North Korea provocations cannot be ruled out, U.S. forces chief says

North Korea's silence during the coronavirus pandemic does not eliminate the possibility of future provocations, U.S. Forces Korea Commander Robert Abrams said. File Photo by Keizo Mori/UPI
North Korea's silence during the coronavirus pandemic does not eliminate the possibility of future provocations, U.S. Forces Korea Commander Robert Abrams said. File Photo by Keizo Mori/UPI | License Photo

NEW YORK, Jan. 4 (UPI) -- North Korea's provocations are reduced, but uncertainty remains as the regime stays shut and withholds more information about COVID-19 in the country.

U.S. Forces Korea Commander Gen. Robert Abrams said Monday during an online symposium hosted by the Institute for Corean-American Studies in Washington that he supports diplomacy and the "palpable" reductions in tensions on the peninsula. North Korea has not conducted additional nuclear tests since 2017.


But Pyongyang's silence has not been accompanied by any change in its defense posture. According to Abrams, North Korea retains the world's fourth or fifth-largest armed forces in the world. The Korean People's Army also remains concentrated within 37 miles of the Military Demarcation Line, which bisects the demilitarized zone.

Abrams' comments about the North's capabilities come at a time of transition. Ahead of U.S. President-elect Joe Biden's inauguration, concerns are mounting North Korea could attempt a provocation to set a challenge for the incoming administration. Abrams did not rule out a major provocation.


"I say that we are not seeing any indicators that suggest that there would be a major provocation. But that's today. That could change next week," he said.

The U.S. commander also suggested the display of new North Korean weapons at the "very well rehearsed" October parade marking the 75th anniversary of the Workers' Party requires more careful scrutiny.

"The physical act of putting together a parade with such precision is not a small feat," Abrams said. "But we should not confuse parade precision with conventional capability. I don't want to conflate those two things."

Immediately after the parade, press reports called attention to North Korea's new missiles and its "massive" intercontinental ballistic missile. Pyongyang previously claimed its ICBM could reach the continental United States.

Abrams said Monday observers should "not fall into the trap" of thinking the display proves the existence of fully capable systems.

"We actually don't have people on the ground to touch, feel or see" the missiles, he said. "I would not be surprised some of the systems were mere facades or aspirations of [systems] they would like to fully develop."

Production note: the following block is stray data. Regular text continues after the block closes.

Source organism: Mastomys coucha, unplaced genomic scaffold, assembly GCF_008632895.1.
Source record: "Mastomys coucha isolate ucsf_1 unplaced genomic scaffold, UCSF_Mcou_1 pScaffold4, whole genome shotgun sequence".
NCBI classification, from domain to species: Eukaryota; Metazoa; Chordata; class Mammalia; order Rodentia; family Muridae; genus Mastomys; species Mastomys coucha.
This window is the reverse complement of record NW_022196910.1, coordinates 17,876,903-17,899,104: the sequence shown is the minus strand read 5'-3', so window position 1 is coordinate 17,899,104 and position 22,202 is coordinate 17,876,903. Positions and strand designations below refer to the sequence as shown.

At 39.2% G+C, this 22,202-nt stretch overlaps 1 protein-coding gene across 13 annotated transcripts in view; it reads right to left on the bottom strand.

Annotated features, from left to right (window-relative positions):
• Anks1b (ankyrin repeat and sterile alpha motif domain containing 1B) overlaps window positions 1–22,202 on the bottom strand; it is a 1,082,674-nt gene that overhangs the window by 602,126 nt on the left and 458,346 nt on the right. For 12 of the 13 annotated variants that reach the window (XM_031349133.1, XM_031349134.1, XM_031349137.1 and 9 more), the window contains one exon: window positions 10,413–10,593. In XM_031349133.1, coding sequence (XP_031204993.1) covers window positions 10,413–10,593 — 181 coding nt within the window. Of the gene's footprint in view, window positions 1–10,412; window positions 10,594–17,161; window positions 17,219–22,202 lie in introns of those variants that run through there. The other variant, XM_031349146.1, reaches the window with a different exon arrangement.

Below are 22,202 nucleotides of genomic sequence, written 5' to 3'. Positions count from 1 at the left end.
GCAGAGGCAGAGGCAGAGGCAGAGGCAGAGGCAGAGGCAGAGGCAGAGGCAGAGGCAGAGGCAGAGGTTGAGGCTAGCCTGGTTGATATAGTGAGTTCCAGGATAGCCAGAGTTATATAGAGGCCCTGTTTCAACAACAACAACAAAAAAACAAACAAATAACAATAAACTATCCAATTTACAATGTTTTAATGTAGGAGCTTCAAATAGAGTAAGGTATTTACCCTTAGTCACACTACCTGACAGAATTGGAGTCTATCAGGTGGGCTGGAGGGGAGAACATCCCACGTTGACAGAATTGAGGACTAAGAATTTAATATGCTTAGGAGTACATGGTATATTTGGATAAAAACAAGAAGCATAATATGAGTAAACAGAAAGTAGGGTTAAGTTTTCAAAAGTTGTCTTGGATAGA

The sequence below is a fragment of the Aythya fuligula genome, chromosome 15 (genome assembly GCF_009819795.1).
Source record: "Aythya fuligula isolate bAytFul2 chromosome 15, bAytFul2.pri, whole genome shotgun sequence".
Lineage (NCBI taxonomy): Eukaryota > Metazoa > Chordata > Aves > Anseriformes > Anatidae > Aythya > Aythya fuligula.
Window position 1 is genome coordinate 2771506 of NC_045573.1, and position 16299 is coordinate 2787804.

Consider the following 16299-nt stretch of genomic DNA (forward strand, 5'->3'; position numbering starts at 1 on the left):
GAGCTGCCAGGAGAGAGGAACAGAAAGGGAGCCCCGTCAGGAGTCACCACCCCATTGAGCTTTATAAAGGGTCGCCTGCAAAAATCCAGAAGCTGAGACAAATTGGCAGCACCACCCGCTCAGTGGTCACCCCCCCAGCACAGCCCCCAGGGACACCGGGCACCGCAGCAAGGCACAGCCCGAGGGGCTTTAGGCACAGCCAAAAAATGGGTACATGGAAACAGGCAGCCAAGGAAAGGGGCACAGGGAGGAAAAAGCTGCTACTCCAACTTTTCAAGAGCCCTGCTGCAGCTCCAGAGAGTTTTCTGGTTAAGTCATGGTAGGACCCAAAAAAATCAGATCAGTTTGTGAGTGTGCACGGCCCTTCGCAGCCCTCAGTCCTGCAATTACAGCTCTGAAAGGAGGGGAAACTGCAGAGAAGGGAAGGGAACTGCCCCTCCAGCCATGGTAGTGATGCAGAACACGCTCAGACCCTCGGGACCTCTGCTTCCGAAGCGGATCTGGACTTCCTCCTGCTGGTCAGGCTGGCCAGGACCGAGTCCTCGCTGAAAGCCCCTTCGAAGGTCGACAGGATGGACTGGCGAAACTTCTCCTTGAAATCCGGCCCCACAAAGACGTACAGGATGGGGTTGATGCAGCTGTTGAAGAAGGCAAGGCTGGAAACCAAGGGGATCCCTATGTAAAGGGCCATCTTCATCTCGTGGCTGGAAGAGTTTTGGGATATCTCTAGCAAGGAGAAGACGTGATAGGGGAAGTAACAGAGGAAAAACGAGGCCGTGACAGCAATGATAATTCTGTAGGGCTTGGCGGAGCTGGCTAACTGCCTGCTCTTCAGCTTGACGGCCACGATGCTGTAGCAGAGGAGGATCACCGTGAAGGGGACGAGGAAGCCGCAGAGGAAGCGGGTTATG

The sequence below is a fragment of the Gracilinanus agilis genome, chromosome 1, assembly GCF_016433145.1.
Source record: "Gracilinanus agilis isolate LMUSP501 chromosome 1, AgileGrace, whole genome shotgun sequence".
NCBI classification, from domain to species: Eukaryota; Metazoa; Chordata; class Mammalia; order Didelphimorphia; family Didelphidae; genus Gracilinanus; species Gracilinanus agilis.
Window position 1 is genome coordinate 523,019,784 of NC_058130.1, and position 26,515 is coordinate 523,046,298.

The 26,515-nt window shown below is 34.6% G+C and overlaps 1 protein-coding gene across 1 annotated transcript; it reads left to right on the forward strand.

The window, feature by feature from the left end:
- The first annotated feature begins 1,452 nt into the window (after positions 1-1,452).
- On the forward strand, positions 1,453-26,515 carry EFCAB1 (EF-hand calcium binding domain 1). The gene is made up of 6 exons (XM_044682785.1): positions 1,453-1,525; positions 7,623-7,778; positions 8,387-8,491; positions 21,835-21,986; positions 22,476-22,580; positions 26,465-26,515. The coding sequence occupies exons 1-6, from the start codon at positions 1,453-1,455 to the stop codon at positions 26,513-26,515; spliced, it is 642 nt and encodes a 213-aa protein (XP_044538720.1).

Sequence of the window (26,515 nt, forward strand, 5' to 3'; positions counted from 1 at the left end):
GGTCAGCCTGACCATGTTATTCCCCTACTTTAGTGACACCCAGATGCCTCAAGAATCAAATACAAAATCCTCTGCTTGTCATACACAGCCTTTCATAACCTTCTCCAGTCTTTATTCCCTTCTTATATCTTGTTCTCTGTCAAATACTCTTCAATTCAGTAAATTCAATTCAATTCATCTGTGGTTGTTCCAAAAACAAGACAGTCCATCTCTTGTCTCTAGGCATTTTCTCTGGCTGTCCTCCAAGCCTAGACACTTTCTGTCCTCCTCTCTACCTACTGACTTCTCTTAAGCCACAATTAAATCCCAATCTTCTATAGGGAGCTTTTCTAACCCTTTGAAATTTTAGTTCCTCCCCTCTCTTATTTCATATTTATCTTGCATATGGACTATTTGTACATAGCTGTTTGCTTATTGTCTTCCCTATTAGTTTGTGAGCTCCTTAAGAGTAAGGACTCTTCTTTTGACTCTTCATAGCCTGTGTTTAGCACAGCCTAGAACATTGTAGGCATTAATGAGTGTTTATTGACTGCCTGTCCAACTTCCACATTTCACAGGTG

Supporting diplomacy

Siegfried Hecker, the U.S. nuclear scientist who visited North Korea's Yongbyon nuclear facility in 2010, said at the symposium there is "immense concern" about North Korea's development of weapons of mass destruction, after U.S.-North Korea nuclear talks broke down in 2019.

Hecker said Monday that North Korea could have as many as 45 nuclear weapons amid a "creeping advancement," which has taken over after diplomacy failed to reach its goals.

Abrams said the U.S. military is in South Korea to support diplomacy and work closely with like-minded nations on "meaningful negotiations," in addition to maintaining an "appropriate level of a credible deterrent."

The U.S. commander declined to answer a question regarding the U.S military's role in preventing North Korea's nuclear threat from expanding, including any potential role in slowing the regime's nuclear weapons development.

Abrams also did not address the status of burden-sharing talks between the United States and South Korea. Talks ended without an agreement in 2020 after the Trump administration demanded Seoul pay five-fold, or $5 billion annually, for the cost of keeping 28,500 U.S. troops on the peninsula.

But the U.S. military chief in Korea said "trust" prevails between the two militaries and that the two nations share a strong alliance that "extends far beyond the military domain."


Earlier on Monday, Yonhap reported the two sides met to discuss a plan to pay South Korean military workers on U.S. military bases to avoid another furlough.

Abrams also defended the status of U.S.-South Korea joint exercises despite reports before and during the pandemic that some of the drills had been downsized or postponed.

The two sides recently trained for three weeks in a theater-level training exercise -- a simulated training event -- while reporting zero cases of COVID-19, he said.

"Since the beginning of the pandemic, five U.S. service members have tested positive," Abrams said, referring to statistics that exclude new arrivals who were tested before entering quarantine.

"Five. It's remarkable," he said.

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